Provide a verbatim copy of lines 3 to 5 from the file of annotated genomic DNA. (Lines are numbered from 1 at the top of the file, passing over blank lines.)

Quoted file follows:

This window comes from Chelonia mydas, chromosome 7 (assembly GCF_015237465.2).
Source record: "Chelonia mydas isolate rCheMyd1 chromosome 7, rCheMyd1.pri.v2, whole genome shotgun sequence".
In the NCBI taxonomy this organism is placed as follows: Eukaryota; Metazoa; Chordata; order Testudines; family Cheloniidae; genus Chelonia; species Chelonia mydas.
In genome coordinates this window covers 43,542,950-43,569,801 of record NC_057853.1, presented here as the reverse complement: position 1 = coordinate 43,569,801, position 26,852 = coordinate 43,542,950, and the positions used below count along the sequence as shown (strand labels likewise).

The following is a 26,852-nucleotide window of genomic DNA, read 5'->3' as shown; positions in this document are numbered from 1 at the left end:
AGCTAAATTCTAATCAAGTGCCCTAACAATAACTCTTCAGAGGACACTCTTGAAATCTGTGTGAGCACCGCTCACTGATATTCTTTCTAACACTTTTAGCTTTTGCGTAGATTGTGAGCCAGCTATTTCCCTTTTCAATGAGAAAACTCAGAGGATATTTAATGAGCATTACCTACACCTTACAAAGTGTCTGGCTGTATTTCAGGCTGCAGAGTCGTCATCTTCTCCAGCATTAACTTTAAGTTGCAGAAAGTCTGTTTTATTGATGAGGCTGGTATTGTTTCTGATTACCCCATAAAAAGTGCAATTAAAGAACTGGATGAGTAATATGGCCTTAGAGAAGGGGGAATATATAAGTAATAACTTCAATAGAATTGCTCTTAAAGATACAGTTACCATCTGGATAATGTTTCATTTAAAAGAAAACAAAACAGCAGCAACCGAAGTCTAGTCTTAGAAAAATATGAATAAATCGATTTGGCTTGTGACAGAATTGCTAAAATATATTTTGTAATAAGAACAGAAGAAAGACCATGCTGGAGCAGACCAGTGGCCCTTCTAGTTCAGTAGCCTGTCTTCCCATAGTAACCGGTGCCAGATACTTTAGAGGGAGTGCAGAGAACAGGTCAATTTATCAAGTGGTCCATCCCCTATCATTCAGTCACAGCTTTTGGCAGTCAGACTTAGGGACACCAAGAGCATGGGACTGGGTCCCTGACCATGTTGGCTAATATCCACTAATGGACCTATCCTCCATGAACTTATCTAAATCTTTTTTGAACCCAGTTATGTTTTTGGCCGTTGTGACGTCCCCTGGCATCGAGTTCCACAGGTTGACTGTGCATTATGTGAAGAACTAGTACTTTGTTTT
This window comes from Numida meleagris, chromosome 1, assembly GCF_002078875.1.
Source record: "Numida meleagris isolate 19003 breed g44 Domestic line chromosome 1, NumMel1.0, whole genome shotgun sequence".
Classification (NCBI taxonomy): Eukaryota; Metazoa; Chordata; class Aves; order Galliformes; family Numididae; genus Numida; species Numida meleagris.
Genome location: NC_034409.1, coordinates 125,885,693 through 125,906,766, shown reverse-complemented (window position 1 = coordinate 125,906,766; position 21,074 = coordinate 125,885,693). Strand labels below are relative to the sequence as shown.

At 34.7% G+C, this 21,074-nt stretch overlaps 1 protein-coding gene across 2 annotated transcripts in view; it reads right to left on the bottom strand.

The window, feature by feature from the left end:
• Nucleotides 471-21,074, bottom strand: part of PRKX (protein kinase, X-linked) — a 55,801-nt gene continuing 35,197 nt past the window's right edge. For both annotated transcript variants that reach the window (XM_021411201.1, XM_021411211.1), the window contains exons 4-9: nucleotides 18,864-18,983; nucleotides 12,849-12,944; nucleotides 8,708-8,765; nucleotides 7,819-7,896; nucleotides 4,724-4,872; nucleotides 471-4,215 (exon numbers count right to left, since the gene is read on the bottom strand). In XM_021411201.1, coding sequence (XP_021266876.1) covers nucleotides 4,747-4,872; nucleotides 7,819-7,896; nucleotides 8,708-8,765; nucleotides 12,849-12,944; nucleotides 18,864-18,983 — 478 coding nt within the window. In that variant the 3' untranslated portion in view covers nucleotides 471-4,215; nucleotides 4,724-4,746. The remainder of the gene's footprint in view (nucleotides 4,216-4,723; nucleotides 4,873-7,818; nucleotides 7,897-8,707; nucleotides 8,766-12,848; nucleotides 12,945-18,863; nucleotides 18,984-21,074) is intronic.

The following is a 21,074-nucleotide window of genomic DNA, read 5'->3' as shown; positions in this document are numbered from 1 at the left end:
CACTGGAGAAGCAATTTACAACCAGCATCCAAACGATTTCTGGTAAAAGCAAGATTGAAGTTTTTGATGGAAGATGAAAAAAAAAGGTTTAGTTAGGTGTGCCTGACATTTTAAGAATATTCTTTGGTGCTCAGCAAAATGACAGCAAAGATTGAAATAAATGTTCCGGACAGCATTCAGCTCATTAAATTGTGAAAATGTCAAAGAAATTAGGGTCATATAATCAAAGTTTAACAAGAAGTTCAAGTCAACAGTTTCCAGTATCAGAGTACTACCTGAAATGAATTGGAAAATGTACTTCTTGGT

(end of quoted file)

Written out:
In the NCBI taxonomy this organism is placed as follows: Eukaryota; Metazoa; Chordata; order Testudines; family Cheloniidae; genus Chelonia; species Chelonia mydas.
In genome coordinates this window covers 43,542,950-43,569,801 of record NC_057853.1, presented here as the reverse complement: position 1 = coordinate 43,569,801, position 26,852 = coordinate 43,542,950, and the positions used below count along the sequence as shown (strand labels likewise).

The following is a 26,852-nucleotide window of genomic DNA, read 5'->3' as shown; positions in this document are numbered from 1 at the left end: